I've always been a diehard KDE user. When I first tried Linux several years ago, I experimented with both Gnome and KDE, and, for me, KDE just seemed to be a better fit. So, I've been trying to decide when to switch my home production machine from the KDE 3 series to KDE 4. Finally, last week, I made the switch...
I got my first laptop as an early Christmas present. It's an Acer Aspire 6930. Since it has Intel 5100 wifi built in, I needed a Linux version that would support that.
As Mandriva prepares for its 2009 release, I've been updating Mandriva 2009 daily from their "cooker" (development) repository ever since I installed a beta version a few weeks ago. Last night's update was massive, with an update of over 350 packages.
Mandriva released the 2009 Beta 1 iso's on July 29th. I downloaded the i586 version then. Since then, hundreds of software updates, patches, and fixes have been placed into Mandriva's "Cooker" repositories, Cooker being Mandriva's name for it's development branch.
How are things shaping up for the Mandriva 2009 release? And how's KDE 4.1 working on this new release?
My daughter is getting married this Summer, and she purchased some weird Avery return address labels for invitees to RSVP whether they plan to attend. The labels have an Avery number of 18195. I have no MS-Windows workstations at home, and I couldn't find an Openoffice.org Writer template for this particular label stock. What to do?
I hate having to use Microsoft Tools. At work, however, we have a web page that we have to update each week--and, it only works with Internet Explorer.
Since I'm now running my work workstation full-time under Linux instead of Windows XP, I've need to get MS iexplore.exe running under wine. It was simple--here's how I did it.
Hardware is getting reasonably reliable if you are careful to buy components of decent quality. Recently, a bargain motherboard/CPU purchase at Fry's Electronics came back to bite me in the fanny.
I'm a confirmed PCLinuxOS and KDE user. But, I've given a brief trial on my test box of Kubuntu Gutsy-X86_64. Aside from the whole sudo vs su issue (I hate sudo), Kubuntu Gutsy doesn't totally reek. Actually it's usable. Either I have changed as a Linux user, or Kubuntu has gotten better.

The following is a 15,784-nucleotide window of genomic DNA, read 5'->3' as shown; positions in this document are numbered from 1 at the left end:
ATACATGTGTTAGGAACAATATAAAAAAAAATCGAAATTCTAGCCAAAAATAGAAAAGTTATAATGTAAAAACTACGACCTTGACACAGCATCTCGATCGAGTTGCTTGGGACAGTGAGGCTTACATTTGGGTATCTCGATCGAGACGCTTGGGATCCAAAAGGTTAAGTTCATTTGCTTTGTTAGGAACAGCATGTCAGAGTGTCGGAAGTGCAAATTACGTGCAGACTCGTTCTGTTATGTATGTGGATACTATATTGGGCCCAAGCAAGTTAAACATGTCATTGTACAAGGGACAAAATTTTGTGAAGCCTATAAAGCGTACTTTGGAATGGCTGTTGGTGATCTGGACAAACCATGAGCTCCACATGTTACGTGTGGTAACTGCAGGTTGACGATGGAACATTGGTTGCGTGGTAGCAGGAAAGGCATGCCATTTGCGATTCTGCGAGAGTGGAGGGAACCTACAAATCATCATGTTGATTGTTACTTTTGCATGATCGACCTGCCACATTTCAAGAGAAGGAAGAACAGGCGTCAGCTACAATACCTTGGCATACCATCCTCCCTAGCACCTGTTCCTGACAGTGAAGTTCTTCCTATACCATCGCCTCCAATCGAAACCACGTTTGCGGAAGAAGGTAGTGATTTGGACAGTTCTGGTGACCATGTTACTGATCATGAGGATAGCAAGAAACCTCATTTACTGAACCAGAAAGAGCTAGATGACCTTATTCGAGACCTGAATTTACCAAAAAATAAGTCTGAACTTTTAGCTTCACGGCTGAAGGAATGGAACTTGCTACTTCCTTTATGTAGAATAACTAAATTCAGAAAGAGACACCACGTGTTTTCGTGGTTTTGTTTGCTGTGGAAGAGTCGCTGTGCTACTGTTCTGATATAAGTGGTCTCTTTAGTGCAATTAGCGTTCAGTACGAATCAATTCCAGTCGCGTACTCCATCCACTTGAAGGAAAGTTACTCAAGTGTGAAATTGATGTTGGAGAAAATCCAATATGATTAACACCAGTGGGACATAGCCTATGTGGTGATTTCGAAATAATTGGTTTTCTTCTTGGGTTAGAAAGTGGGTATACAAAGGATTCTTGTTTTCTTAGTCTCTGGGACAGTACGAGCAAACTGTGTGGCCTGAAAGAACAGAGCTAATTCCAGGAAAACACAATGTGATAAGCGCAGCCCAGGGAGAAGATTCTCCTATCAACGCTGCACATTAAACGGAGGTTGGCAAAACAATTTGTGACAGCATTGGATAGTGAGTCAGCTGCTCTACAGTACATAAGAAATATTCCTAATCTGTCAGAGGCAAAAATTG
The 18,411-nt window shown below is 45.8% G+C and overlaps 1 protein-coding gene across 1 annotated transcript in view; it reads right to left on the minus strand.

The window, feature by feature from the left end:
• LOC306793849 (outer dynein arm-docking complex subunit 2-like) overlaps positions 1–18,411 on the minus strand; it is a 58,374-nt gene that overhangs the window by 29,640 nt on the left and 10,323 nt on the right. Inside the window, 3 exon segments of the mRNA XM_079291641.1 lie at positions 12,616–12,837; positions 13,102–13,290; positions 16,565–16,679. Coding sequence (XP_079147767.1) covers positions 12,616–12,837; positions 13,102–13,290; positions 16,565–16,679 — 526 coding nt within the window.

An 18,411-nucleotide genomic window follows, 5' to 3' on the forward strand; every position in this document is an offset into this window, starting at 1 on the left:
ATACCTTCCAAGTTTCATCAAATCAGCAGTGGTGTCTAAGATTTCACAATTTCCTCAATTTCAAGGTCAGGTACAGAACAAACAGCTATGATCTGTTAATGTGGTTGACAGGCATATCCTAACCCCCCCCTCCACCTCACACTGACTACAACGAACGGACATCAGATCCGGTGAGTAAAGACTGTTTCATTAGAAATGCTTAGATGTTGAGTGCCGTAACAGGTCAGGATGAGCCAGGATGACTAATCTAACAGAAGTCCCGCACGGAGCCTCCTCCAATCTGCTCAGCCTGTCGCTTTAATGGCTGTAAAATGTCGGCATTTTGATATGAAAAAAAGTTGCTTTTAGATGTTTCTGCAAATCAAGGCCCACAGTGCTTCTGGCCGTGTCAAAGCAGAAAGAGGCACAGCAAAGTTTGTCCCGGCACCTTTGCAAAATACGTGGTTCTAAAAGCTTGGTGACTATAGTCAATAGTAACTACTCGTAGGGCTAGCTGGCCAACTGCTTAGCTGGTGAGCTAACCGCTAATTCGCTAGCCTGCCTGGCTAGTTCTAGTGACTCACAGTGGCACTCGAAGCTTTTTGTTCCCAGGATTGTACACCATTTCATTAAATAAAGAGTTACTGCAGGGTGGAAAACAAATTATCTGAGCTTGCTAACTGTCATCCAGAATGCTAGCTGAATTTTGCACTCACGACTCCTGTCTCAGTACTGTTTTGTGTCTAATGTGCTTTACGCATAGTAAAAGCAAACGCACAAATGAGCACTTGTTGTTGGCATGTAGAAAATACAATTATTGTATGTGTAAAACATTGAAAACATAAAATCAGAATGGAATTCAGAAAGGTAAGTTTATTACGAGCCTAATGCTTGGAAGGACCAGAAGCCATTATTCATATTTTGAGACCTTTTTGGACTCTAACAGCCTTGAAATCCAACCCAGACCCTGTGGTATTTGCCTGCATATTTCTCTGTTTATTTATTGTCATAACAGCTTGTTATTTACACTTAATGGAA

I've been writing a Ruby computer programming textbook (the going is slow). Along with the book will be a series of instructional videos on CD showing video computer screen clips with audio narration.
Anyone else notice lately how good Wine is getting? No, of course I'm not talking about the beverage. Last year, Wine would only "sorta" work with the ClassXP software. This school year is a different story.
I come from a Mandriva/Mandrake/PCLinuxOS background. I'm a KDE guy who also installs gnome apps. I've not ever installed Debian, and I've used Debian derived distros very little. So, how does Sidux measure up for me?
I can recall when a new impending release from Mandrake/Mandriva was great cause for excitement. In the last few years, Mandriva has been on the decline. Could the upcoming 2008 release start to turn things around?
Everyone uses a monitor, mouse, and keyboard. What are the best choices of equipment for these?
Yes, it's heresy, and I have a lot of guilt over it. Installing MS-Windows on any of my home machines is an anathema to me.
The Intrepid Investigator
Ubuntu Cures Cancer
by reporter Ursula Upton
filed: 16 March 2007 at 13:52.
Yes, it's a genuine miracle. In a scientific study by reputable scientists Borg Benderle and Lamer DiDiot (both affiliated with Shuttlecock University), the study found that sniffing powdered Ubuntu CDs brings about a dramatic reduction in the size of cancer tumors.
I wonder if there is a survey that has information on how many different distros a typical Linux user has used over that last 5 years? Of course, I mean more than just an install trial where you experiment with a distro for a few days, then wipe or replace that distro.
For me, that number is a fairly conservative two. And one of those two distros is the (grown up) child of another.
Sabayon Linux is a Gentoo based distribution that is designed to be easy to install and configure. Savvy Linux users know that Gentoo is a "roll your own" distribution where you create your own distro from scratch--installing and compiling all your programs. They say you learn a lot of Linux by doing a Gentoo install, and that you end up with a very speedy system optimized to your specific needs.
What about those of us who want to try the Gentoo experience without taking several days to get it up and running?
Then Sabayon Linux is for you.
At the high school where I teach Web Page Design, Computer Programming, and Computer Literacy, it is Novell Netware Servers that provide our primary network services. This is also true in our school district's two middle schools, 6 elementary schools, the alternative school, as well as at the district office administration building. So, a Linux distribution that operates well as a Novell Netware client is essential.
However, the large majority of our workstations are Windows XP, so good MS Windows/Samba networking is also required.
With Novell now owning SUSE, and the importance of good Novell clients workstations at my high school, the choice of OpenSUSE should be a no-brainer. And, with Jeremy Allison (who works for SUSE) being one of the core Samba developers from the beginning, OpenSUSE should have very good up to date MS Windows networking support.
The computer lab we were using at Western Oregon University had Windows XP on all the machines. The first day of class, I used Win-XP for a few minutes--but I just couldn't stand it anymore . . . I whipped-out my PCLinuxOS CD I'd brought along with me, and proceeded to install Linux on the machine . . .